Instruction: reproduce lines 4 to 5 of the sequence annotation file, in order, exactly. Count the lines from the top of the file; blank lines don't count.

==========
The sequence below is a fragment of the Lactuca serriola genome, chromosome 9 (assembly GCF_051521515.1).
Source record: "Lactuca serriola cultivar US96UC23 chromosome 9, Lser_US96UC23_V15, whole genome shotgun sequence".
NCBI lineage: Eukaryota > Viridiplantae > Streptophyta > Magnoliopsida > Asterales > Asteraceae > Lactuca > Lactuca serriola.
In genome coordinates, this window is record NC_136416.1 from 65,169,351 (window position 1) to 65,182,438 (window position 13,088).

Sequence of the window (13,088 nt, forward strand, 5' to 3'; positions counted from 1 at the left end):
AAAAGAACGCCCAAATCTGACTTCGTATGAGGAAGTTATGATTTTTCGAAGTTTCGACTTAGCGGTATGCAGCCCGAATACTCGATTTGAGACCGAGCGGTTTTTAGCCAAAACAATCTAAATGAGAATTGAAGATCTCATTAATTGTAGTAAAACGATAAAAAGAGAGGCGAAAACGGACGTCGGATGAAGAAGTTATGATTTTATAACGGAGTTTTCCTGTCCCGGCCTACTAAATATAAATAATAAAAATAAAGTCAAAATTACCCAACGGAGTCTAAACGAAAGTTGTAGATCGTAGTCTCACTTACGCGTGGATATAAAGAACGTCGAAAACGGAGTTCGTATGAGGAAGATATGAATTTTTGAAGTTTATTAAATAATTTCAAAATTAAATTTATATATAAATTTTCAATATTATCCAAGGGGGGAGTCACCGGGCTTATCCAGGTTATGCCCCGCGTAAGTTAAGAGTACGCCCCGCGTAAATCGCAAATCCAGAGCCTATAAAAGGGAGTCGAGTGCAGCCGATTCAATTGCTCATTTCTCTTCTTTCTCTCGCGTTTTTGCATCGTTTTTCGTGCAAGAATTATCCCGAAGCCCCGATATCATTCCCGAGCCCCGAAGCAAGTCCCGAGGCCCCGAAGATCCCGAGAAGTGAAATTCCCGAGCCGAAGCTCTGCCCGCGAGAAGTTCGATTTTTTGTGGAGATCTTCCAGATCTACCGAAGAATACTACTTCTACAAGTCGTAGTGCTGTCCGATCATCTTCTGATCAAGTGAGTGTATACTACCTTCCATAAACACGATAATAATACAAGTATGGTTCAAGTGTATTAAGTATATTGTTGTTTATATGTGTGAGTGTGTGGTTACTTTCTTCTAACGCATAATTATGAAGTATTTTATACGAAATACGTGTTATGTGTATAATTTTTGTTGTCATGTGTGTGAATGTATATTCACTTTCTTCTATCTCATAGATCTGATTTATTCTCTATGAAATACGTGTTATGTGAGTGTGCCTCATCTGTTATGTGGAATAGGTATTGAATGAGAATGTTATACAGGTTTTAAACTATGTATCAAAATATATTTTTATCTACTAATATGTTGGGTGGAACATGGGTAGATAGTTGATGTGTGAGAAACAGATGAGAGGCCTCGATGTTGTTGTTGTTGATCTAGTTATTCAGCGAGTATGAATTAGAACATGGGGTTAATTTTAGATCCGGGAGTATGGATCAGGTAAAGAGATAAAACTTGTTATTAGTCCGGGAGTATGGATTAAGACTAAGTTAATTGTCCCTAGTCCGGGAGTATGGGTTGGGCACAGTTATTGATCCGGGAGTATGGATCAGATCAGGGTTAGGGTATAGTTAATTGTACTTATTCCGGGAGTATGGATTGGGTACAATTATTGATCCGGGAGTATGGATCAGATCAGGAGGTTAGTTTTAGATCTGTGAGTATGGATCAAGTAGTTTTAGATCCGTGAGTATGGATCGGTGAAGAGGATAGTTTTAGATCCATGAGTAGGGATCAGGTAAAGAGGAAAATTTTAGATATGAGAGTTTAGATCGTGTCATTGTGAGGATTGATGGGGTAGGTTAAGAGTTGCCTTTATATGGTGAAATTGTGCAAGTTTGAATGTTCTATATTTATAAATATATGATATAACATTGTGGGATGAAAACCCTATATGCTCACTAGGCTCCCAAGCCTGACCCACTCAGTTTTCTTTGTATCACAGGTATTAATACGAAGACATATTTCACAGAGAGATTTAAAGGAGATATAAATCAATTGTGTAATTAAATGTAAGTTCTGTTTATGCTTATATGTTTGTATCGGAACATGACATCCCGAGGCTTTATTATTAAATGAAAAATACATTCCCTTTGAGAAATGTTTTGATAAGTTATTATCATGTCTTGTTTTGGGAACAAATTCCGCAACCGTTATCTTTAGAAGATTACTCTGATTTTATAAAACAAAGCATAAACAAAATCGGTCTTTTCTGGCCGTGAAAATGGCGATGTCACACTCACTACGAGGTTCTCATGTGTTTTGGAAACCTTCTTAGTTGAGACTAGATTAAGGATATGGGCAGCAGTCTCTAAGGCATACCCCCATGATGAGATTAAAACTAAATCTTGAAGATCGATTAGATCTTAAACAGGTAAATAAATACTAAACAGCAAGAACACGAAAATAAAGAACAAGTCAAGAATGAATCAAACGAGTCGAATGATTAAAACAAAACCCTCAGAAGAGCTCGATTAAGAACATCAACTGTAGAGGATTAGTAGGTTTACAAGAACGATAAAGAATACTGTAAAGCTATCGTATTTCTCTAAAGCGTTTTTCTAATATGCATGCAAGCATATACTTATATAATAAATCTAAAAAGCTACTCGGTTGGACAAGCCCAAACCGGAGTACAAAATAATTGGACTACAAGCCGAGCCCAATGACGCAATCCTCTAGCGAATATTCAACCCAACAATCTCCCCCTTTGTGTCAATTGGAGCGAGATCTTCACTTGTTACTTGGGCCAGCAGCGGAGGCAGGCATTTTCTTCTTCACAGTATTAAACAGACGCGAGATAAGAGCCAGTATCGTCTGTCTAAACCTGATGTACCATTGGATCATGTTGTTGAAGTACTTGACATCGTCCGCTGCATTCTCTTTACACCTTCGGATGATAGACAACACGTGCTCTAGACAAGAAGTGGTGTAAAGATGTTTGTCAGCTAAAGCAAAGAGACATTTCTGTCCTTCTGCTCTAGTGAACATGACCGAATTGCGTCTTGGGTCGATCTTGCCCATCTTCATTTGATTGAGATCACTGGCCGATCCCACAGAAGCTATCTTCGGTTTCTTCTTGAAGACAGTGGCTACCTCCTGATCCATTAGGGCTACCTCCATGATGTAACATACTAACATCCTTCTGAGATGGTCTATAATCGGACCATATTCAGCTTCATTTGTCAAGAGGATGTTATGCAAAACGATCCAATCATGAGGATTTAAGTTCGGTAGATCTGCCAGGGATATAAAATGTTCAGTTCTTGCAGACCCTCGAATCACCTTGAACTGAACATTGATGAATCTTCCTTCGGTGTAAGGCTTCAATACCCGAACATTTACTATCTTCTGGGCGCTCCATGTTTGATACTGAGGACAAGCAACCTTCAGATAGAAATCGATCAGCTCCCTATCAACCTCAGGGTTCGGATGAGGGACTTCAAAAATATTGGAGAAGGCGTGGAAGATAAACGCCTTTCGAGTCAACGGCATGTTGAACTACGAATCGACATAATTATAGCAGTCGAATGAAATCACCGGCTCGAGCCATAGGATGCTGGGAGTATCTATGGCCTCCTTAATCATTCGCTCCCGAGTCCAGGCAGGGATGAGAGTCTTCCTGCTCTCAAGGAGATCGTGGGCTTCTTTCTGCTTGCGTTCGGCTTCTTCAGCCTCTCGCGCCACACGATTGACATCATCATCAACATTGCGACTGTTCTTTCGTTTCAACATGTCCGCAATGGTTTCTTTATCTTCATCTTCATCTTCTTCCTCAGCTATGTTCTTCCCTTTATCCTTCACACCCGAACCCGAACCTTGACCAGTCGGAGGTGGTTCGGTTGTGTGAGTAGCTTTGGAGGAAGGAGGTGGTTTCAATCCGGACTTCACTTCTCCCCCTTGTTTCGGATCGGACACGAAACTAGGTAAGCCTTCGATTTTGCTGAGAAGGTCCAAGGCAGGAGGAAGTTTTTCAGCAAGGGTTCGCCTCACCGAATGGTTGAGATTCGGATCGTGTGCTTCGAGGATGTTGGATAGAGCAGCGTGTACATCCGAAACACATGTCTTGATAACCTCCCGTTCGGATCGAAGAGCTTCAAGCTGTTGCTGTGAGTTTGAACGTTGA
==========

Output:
In genome coordinates, this window is record NC_136416.1 from 65,169,351 (window position 1) to 65,182,438 (window position 13,088).

Sequence of the window (13,088 nt, forward strand, 5' to 3'; positions counted from 1 at the left end):